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Download The Oil Kings: How the U.S., Iran, and Saudi Arabia Changed the Balance of Power in the Middle East Audiobook

Extended Audio Sample The Oil Kings: How the U.S., Iran, and Saudi Arabia Changed the Balance of Power in the Middle East, by Andrew Scott Cooper Click for printable size audiobook cover
4 out of 54 out of 54 out of 54 out of 54 out of 5 4.00 (75 ratings) (rate this audio book) Author: Andrew Scott Cooper Narrator: Rob Shapiro Publisher: Penguin Random House Format: Unabridged Audiobook Delivery: Instant Download Audio Length: Release Date:
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struggling with a recession . . . European nations at risk of defaulting on their loans . . . A possible global financial crisis. It happened before, in the 1970s.

Oil Kings
is the story of how oil came to dominate U.S. domestic and international affairs. As Richard Nixon fought off Watergate inquiries in 1973, the U.S. economy reacted to an oil shortage initiated by Arab nations in retaliation for American support of Israel in the Arab- Israeli war. The price of oil skyrocketed, causing serious inflation. One man the U.S. could rely on in the Middle East was the Shah of Iran, a loyal ally whose grand ambitions had made him a leading customer for American weapons. Iran sold the U.S. oil; the U.S. sold Iran missiles and fighter jets. But the Shah’s economy depended almost entirely on oil, and the U.S. economy could not tolerate annual double-digit increases in the price of this essential commodity. European economies were hit even harder by the soaring oil prices, and several NATO allies were at risk of default on their debt.

In 1976, with the U.S. economy in peril, President Gerald Ford, locked in a tight election race, decided he had to find a country that would sell oil to the U.S. more cheaply and break the OPEC monopoly, which the Shah refused to do. On the advice of Treasury Secretary William Simon and against the advice of Secretary of State Henry Kissinger, Ford made a deal to sell advanced weaponry to the Saudis in exchange for a modest price hike on oil.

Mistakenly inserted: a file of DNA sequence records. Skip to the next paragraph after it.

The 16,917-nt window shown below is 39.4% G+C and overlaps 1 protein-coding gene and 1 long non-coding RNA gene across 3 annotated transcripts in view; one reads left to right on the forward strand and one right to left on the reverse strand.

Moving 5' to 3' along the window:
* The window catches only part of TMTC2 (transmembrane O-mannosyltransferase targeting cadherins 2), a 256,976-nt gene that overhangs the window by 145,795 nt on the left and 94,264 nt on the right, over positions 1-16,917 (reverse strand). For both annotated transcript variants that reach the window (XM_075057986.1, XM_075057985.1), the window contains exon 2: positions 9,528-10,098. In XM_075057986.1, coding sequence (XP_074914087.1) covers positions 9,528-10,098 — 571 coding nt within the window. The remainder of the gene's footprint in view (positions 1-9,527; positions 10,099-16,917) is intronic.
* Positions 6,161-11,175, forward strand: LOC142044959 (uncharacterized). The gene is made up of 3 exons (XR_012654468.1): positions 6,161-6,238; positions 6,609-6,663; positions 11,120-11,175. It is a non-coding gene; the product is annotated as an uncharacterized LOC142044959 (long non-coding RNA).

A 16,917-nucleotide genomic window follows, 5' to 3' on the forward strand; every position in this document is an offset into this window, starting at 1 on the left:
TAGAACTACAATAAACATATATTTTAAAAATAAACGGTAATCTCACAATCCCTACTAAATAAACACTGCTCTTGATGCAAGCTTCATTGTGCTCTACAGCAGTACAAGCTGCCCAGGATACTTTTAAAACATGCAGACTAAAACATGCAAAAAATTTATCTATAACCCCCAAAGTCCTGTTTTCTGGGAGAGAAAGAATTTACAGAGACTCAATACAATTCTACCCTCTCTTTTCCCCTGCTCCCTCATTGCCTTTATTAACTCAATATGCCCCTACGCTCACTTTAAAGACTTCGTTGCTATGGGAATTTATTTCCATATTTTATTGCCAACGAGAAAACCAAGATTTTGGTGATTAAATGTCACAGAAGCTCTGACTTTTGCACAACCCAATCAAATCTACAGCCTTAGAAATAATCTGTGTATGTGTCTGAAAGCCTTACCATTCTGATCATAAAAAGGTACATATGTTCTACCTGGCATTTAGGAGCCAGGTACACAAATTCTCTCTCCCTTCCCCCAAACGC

Ford lost the election, but the deal had lasting consequences. The Shah’s economy was destabilized, and disaffected elements in Iran mobilized to overthrow him. The U.S. had embarked on a long relationship with the autocratic Saudi kingdom that continues to this day.

Andrew Scott Cooper draws on newly declassified documents and interviews with some key figures of the time to show how Nixon, Ford, Kissinger, the CIA, and the State and Treasury departments—as well as the Shah and the Saudi royal family— maneuvered to control events in the Middle East. He details the secret U.S.-Saudi plan to circumvent OPEC that destabilized the Shah. He reveals how close the U.S. came to sending troops into the Persian Gulf to break the Arab oil embargo. The Oil Kings provides solid evidence that U.S. officials ignored warning signs of a potential hostage crisis in Iran. It discloses that U.S. officials offered to sell nuclear power and nuclear fuel to the Shah. And it shows how the Ford Administration barely averted a European debt crisis that could have triggered a financial catastrophe in the U.S. Brilliantly reported and filled with astonishing details about some of the key figures of the time, The Oil Kings is the history of an era that we thought we knew, an era whose momentous reverberations still influence events at home and abroad today. Download and start listening now!

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Listener Opinions

  • 5 out of 55 out of 55 out of 55 out of 55 out of 5 by Brady Sutherland | 10/23/2013

    " Very eye-opening and fascinating read. I highly recommend it. "

  • 4 out of 54 out of 54 out of 54 out of 54 out of 5 by Kathy | 7/17/2013

    " Updated history of the Oil Kingdoms of the Middle East and how our policy changed due to the neocons taking over. "

  • 2 out of 52 out of 52 out of 52 out of 52 out of 5 by Bill Thomas | 7/8/2013

    " Disappointing. I really would have liked more background. Political manuvers date back to pre- World War I. How can we understand what's going on in the mid-East if the history of outside influences are ignored. These people still have group memories of the Crusades for crying out loud. "

  • 4 out of 54 out of 54 out of 54 out of 54 out of 5 by Ed Strover | 6/3/2013

    " Fascinating on many levels and eye-opening as to how personalities can matter more than policy or politics. And an eery reminder from Schlesinger of the present day risks in China. "

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